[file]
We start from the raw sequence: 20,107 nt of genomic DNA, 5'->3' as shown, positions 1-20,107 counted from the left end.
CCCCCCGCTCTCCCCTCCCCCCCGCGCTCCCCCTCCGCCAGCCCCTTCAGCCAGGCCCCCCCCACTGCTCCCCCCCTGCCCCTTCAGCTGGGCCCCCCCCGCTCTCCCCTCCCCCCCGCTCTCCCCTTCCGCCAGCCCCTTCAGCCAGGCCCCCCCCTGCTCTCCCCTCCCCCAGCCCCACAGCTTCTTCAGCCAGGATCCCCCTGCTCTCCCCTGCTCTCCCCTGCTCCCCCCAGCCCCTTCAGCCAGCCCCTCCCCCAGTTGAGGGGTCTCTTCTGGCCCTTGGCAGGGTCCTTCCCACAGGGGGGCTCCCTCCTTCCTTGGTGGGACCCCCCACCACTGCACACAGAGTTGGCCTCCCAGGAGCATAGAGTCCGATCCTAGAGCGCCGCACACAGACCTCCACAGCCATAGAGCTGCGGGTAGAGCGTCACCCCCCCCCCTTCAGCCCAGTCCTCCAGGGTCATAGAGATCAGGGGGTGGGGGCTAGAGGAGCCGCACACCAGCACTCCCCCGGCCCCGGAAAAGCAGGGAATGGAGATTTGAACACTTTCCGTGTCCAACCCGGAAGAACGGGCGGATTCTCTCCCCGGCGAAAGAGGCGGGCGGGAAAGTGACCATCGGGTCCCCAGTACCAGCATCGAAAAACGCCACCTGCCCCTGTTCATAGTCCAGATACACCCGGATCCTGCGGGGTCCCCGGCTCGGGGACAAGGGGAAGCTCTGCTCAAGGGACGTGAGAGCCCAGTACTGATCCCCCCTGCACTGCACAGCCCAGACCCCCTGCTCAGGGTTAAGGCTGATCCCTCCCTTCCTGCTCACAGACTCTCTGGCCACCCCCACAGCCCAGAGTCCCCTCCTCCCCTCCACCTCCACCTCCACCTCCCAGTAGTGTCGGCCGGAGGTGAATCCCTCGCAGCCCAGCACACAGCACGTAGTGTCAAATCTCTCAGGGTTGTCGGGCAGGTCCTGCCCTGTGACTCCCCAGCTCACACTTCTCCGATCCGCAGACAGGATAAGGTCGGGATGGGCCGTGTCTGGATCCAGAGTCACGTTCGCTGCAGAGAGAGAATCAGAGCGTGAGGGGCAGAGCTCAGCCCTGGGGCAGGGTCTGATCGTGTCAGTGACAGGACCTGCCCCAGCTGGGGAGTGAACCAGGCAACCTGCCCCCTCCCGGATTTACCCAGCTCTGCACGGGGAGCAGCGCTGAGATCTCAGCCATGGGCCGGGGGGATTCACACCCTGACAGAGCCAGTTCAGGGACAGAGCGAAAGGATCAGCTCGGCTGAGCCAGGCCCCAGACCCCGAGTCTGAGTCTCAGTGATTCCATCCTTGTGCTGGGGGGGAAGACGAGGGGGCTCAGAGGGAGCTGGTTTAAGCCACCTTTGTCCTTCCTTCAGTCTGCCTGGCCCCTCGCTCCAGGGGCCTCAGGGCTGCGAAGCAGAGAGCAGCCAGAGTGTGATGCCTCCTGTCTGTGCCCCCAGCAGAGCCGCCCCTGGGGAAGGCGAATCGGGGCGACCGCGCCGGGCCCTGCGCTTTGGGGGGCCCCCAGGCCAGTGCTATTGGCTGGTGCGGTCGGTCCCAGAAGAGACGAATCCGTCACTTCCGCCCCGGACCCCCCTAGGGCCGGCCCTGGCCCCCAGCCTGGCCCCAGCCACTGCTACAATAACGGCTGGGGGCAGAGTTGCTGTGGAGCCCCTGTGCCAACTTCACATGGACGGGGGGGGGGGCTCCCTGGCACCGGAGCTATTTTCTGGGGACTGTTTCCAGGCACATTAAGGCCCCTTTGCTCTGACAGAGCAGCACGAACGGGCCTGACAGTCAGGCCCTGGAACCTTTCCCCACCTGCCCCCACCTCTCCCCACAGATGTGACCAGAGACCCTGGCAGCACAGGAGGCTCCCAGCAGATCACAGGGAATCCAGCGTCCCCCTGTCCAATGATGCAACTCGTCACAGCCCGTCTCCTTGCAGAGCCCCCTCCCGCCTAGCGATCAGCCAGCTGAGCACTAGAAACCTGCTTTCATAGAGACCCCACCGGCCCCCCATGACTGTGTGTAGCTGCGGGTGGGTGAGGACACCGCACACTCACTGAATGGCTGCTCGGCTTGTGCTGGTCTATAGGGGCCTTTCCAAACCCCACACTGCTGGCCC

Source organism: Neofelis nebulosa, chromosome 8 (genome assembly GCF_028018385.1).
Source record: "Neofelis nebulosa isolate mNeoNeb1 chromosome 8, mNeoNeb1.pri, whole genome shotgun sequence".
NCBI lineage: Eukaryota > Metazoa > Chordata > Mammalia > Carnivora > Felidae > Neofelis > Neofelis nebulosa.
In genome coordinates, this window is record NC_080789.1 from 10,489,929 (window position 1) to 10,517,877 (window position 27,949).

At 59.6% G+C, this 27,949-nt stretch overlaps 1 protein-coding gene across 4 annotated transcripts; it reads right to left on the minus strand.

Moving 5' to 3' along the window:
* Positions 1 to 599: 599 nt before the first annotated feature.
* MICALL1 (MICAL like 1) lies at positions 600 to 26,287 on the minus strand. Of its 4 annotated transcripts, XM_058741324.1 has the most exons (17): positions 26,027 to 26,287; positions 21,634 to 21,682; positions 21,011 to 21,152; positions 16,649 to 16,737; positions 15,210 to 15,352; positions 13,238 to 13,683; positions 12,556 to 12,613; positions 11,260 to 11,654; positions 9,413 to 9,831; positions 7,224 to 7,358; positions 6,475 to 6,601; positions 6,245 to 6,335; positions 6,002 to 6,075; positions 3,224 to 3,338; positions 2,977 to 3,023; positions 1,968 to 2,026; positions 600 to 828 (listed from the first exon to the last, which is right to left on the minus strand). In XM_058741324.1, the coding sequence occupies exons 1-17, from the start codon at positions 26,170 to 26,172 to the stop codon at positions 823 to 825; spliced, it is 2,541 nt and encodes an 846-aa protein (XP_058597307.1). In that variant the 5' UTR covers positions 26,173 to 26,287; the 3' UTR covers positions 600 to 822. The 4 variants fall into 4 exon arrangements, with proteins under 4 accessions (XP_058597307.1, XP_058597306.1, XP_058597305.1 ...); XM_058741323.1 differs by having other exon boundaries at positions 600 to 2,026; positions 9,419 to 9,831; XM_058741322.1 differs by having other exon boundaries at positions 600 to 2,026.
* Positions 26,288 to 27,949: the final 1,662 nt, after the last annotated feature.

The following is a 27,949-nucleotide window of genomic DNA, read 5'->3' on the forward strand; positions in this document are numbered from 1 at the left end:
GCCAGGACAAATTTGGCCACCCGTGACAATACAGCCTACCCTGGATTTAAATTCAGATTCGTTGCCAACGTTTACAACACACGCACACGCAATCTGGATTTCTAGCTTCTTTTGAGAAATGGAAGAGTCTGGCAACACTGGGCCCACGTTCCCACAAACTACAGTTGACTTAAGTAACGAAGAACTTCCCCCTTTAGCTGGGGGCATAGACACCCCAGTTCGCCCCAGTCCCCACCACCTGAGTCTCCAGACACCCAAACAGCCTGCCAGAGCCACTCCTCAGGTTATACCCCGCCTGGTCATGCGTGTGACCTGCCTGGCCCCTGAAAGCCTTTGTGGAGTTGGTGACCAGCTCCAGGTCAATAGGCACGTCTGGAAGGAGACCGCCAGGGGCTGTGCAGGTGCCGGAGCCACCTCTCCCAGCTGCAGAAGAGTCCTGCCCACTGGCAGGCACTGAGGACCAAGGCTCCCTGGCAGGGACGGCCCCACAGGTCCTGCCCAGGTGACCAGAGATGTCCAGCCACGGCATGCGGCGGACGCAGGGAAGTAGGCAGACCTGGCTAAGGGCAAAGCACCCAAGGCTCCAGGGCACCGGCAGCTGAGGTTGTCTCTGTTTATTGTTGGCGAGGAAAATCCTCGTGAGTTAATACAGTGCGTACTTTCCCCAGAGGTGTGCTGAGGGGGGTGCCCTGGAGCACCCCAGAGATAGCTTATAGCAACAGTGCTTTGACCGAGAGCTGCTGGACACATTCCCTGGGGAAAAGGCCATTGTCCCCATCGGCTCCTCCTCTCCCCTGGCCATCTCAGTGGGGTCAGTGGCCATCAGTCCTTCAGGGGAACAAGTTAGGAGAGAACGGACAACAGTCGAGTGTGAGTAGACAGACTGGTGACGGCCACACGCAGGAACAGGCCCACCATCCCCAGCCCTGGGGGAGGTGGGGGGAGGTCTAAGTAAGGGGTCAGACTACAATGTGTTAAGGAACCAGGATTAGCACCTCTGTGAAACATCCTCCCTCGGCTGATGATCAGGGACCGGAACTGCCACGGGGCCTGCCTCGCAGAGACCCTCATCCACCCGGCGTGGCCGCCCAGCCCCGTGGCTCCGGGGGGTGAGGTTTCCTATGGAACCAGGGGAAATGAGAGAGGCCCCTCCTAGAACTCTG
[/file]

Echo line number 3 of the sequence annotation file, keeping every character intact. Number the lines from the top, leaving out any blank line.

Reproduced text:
Source organism: Neofelis nebulosa, chromosome 8 (genome assembly GCF_028018385.1).